Some people say that the morning after pill works by keeping a fertilized egg from attaching to the lining of the uterus. But there is no proof that this actually happens.

    You might have also heard that the morning after pill causes an abortion. But that's not true. The morning after pill is not the abortion pill. Emergency contraception is birth control, not abortion.

    Plan B is a brand of hormone pills specially packaged as emergency contraception. Plan B contains the hormone progestin.

    Certain brands of birth control pills may also be used as backup birth control. Our chart can show you how. Usually, birth control pills with two hormones — progestin and estrogen — are the ones used for EC.

    A ParaGard IUD can also be used as backup birth control if inserted within 120 hours — five days — after unprotected intercourse. It is 99.9 percent effective. Talk with your health care provider if you're interested in getting an IUD.
    How Effective Is Emergency Contraception?

    Effectiveness is an important and common concern — especially when it comes to EC. The morning after pill is an effective form of backup birth control. However, it is not as effective as ongoing use of the pill, the ring, the patch, the shot or the IUD, when they are used correctly.

    Plan B reduces the risk of pregnancy by 89 percent when started within 72 hours — or three days — after unprotected intercourse.

    * Only 1 out of 100 women will become pregnant after taking Plan B if started within three days.

    When birth control pills are used as emergency contraception, they reduce the risk of pregnancy by 75 percent when started within three days after unprotected intercourse.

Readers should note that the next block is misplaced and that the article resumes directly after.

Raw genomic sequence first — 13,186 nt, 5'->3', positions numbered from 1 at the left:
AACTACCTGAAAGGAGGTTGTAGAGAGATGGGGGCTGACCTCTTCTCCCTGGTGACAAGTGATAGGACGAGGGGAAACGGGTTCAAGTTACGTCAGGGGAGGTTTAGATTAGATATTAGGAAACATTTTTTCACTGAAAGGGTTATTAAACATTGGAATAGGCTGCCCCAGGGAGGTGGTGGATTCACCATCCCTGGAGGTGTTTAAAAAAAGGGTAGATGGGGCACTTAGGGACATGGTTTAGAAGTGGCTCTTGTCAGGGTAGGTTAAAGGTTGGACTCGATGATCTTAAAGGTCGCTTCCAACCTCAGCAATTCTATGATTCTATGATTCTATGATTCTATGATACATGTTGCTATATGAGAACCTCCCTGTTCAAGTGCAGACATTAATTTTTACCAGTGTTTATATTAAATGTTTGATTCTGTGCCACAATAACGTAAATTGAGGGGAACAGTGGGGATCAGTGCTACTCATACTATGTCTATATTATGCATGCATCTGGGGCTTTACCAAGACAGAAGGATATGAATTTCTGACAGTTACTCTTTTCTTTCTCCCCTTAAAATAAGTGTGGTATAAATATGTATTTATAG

* Only 2 out of 100 women will become pregnant after taking birth control pills as emergency contraception if started within three days.

    Emergency contraception can be started up to 120 hours — five days — after unprotected intercourse. The sooner it is started, the better.

    You need to use the morning after pill to prevent pregnancy after each time you have unprotected intercourse. The morning after pill will not prevent pregnancy for any unprotected intercourse you may have after taking the pills.

    The morning after pill offers no protection against sexually transmitted infections. You may want to consider testing for infections if there is a possibility that unprotected sex put you at risk."


    I hope that helps....seems that your odds are alright. *hugs*
     
  3. bigbloomerz

    bigbloomerz Well-Known Member

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    "Has gone Square eyed after reading so much" lol Thanks hun, feel a bit better now! I took it like 4 hours afterwards so I think im pretty safe :) x
     
  4. freckleonear

    freckleonear Crunchy mummy

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    I took the morning after pill a few years ago and it caused an ectopic pregnancy. That's pretty rare though.

    The morning after pill doesn't usually prevent ovulation, it prevents implantation, so even if you ovulated I'm sure you'll still be fine.
     
  5. sleepinbeauty

    sleepinbeauty WTT#1 after marriage

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    hahaha, sorry. i figured the more i gave you, the better you might feel soo....i gave you a book. :lol:
     
  6. lozzy21

    lozzy21 Mummy to Niamh

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    My sister was a map baby.
     
  7. Pinkgirl

    Pinkgirl Well-Known Member

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    Woooow lots of into threre, to be fair didnt know that much about morning after pill x
     
  8. Serene123

    Serene123 Guest

    My daughter is a MAP baby x
     
  9. sleepinbeauty

    sleepinbeauty WTT#1 after marriage

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    my 2 sisters and I are plain ol' pill babies actually. Dad jokes and calls us "oops," "again?," and "WHAT??"

    he doesn't mean it though <3
     
  10. Pyrrhic

    Pyrrhic Well-Known Member

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    I took the MAP this month, and have been having a lot of symptoms and got a faint :bfp:. However, I think that the most likely scenario is that the MAP screwed up my cycle and the test was faulty.
     
  11. MoonMuffin

    MoonMuffin Mom of 2!

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    It wont work if your already pregnant, so the sooner you use it the more effective it is.
     
  12. bigbloomerz

    bigbloomerz Well-Known Member

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    :rofl: thanks hun, really do appreciate it! x